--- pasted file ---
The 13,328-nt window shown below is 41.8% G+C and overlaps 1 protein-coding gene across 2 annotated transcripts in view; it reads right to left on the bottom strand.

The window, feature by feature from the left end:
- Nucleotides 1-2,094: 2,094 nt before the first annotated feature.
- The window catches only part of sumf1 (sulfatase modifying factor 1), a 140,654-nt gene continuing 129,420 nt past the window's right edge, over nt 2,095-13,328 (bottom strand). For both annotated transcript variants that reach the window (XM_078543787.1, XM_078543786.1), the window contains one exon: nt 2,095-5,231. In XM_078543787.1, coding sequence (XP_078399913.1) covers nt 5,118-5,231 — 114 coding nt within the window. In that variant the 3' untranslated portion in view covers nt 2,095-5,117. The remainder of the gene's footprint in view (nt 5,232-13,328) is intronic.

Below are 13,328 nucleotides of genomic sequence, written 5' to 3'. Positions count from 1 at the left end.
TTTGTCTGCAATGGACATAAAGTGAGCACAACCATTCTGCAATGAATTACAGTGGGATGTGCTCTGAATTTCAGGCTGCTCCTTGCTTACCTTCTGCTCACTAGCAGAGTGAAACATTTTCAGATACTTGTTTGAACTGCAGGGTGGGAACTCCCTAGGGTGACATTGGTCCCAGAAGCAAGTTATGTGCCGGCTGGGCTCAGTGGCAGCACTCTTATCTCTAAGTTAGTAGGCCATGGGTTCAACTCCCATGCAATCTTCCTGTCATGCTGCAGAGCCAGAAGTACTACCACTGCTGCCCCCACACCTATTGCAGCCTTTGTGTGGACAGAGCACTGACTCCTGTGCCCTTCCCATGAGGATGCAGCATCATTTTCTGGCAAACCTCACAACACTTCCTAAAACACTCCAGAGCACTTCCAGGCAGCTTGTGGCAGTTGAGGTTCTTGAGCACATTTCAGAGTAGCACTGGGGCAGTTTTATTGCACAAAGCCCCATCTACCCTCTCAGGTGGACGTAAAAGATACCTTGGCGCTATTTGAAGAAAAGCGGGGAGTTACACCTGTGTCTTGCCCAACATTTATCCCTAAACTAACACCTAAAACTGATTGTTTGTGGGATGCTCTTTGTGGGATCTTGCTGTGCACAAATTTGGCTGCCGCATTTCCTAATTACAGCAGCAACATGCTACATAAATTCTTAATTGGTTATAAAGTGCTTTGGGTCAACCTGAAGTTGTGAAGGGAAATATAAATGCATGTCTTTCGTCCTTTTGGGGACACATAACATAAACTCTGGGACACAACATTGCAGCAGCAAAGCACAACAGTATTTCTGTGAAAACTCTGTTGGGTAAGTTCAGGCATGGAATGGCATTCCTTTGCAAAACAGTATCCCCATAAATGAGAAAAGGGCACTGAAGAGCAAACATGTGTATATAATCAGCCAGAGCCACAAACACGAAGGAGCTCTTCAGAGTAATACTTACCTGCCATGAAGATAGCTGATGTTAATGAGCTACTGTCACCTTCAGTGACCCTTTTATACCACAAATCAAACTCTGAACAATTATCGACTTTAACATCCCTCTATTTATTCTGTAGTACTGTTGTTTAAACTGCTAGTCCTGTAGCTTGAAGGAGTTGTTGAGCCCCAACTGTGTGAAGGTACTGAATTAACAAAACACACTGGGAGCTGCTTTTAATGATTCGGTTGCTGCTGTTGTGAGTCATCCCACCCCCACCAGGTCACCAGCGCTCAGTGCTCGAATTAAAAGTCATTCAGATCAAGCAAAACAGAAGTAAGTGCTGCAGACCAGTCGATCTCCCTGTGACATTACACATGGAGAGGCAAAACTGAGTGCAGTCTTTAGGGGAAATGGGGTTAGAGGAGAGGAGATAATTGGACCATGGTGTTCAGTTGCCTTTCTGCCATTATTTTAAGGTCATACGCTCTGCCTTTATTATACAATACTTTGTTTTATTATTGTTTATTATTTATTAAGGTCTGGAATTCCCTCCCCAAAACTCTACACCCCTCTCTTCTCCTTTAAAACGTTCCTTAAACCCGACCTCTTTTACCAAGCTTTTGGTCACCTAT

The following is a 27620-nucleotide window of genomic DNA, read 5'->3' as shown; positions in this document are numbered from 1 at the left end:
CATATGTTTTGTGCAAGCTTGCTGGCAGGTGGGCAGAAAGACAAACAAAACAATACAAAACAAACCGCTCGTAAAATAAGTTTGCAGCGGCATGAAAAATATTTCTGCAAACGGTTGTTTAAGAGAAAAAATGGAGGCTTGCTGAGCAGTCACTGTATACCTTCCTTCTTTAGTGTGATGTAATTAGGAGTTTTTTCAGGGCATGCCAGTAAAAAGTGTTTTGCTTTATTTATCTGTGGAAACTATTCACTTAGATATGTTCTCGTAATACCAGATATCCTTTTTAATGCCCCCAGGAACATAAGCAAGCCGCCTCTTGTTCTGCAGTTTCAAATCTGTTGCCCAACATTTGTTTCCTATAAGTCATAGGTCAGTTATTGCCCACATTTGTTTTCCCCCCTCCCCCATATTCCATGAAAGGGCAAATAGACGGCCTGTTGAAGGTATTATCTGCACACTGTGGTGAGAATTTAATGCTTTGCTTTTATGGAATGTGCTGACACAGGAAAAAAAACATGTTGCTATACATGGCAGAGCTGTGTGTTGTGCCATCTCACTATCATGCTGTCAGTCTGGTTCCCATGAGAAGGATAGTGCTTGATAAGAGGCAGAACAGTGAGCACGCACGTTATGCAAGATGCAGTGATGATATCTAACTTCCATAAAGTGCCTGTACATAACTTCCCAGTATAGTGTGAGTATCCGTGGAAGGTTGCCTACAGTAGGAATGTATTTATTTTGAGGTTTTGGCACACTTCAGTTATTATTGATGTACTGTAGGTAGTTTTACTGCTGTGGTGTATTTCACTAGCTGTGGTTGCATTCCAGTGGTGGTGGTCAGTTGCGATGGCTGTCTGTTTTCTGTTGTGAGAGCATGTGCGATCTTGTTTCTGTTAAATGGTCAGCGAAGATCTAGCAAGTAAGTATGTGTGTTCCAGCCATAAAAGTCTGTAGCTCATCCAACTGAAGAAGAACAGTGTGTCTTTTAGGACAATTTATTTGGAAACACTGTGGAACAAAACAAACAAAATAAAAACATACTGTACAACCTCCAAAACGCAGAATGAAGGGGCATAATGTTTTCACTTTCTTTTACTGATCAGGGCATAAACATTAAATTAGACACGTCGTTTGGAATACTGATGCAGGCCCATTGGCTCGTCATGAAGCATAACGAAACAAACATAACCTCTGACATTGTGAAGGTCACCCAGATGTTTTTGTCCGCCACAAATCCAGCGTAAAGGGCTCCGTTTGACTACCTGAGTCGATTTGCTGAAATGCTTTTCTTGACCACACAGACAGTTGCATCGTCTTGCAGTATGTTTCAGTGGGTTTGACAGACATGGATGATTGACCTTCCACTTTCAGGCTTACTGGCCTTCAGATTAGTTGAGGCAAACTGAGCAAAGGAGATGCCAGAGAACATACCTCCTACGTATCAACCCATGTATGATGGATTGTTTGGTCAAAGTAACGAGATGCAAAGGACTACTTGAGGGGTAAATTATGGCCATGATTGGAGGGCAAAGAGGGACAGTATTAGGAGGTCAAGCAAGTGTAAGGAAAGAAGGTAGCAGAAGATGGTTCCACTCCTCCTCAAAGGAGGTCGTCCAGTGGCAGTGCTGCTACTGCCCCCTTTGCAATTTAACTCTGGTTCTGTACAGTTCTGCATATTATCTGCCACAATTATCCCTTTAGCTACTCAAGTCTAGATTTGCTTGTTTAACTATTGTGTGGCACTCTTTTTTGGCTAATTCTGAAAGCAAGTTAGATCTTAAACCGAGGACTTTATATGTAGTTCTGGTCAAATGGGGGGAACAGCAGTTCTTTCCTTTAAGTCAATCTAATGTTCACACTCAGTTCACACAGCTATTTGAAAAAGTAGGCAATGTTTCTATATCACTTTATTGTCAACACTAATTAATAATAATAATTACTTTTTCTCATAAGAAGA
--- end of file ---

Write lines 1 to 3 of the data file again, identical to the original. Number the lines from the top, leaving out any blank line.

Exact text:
The 13,328-nt window shown below is 41.8% G+C and overlaps 1 protein-coding gene across 2 annotated transcripts in view; it reads right to left on the bottom strand.

The window, feature by feature from the left end:
- Nucleotides 1-2,094: 2,094 nt before the first annotated feature.